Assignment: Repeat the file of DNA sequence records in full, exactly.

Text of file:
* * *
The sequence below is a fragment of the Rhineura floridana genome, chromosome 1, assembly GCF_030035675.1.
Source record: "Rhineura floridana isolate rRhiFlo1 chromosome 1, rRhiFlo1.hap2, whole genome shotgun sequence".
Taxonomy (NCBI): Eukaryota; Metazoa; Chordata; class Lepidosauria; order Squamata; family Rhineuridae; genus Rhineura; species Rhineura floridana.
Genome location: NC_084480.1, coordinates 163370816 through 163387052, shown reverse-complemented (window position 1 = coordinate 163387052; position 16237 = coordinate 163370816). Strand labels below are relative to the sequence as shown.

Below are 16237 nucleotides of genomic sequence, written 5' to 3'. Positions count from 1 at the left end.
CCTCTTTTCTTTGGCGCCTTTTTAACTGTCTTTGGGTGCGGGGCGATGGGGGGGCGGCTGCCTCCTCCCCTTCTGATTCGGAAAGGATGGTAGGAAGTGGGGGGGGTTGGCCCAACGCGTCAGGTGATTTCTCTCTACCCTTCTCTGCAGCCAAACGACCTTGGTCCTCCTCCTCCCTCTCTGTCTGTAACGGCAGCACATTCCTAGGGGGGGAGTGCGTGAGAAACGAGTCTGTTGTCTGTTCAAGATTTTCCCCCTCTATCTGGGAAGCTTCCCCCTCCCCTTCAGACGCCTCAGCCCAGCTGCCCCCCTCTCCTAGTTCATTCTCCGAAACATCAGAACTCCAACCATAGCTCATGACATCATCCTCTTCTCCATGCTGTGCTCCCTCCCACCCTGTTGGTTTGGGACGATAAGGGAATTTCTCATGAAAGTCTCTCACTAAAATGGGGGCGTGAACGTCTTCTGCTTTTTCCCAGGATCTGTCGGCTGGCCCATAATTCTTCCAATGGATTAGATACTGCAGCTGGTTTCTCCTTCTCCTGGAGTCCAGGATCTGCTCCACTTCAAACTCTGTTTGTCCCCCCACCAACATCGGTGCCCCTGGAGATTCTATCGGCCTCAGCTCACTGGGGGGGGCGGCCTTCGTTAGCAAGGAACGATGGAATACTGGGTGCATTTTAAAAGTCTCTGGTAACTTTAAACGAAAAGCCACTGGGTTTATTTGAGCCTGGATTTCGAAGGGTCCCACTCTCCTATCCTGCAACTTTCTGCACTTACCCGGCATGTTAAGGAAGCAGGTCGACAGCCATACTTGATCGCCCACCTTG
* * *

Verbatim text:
The sequence below is a fragment of the Rhineura floridana genome, chromosome 1, assembly GCF_030035675.1.
Source record: "Rhineura floridana isolate rRhiFlo1 chromosome 1, rRhiFlo1.hap2, whole genome shotgun sequence".
Taxonomy (NCBI): Eukaryota; Metazoa; Chordata; class Lepidosauria; order Squamata; family Rhineuridae; genus Rhineura; species Rhineura floridana.
Genome location: NC_084480.1, coordinates 163370816 through 163387052, shown reverse-complemented (window position 1 = coordinate 163387052; position 16237 = coordinate 163370816). Strand labels below are relative to the sequence as shown.

Below are 16237 nucleotides of genomic sequence, written 5' to 3'. Positions count from 1 at the left end.
CCTCTTTTCTTTGGCGCCTTTTTAACTGTCTTTGGGTGCGGGGCGATGGGGGGGCGGCTGCCTCCTCCCCTTCTGATTCGGAAAGGATGGTAGGAAGTGGGGGGGGTTGGCCCAACGCGTCAGGTGATTTCTCTCTACCCTTCTCTGCAGCCAAACGACCTTGGTCCTCCTCCTCCCTCTCTGTCTGTAACGGCAGCACATTCCTAGGGGGGGAGTGCGTGAGAAACGAGTCTGTTGTCTGTTCAAGATTTTCCCCCTCTATCTGGGAAGCTTCCCCCTCCCCTTCAGACGCCTCAGCCCAGCTGCCCCCCTCTCCTAGTTCATTCTCCGAAACATCAGAACTCCAACCATAGCTCATGACATCATCCTCTTCTCCATGCTGTGCTCCCTCCCACCCTGTTGGTTTGGGACGATAAGGGAATTTCTCATGAAAGTCTCTCACTAAAATGGGGGCGTGAACGTCTTCTGCTTTTTCCCAGGATCTGTCGGCTGGCCCATAATTCTTCCAATGGATTAGATACTGCAGCTGGTTTCTCCTTCTCCTGGAGTCCAGGATCTGCTCCACTTCAAACTCTGTTTGTCCCCCCACCAACATCGGTGCCCCTGGAGATTCTATCGGCCTCAGCTCACTGGGGGGGGCGGCCTTCGTTAGCAAGGAACGATGGAATACTGGGTGCATTTTAAAAGTCTCTGGTAACTTTAAACGAAAAGCCACTGGGTTTATTTGAGCCTGGATTTCGAAGGGTCCCACTCTCCTATCCTGCAACTTTCTGCACTTACCCGGCATGTTAAGGAAGCAGGTCGACAGCCATACTTGATCGCCCACCTTG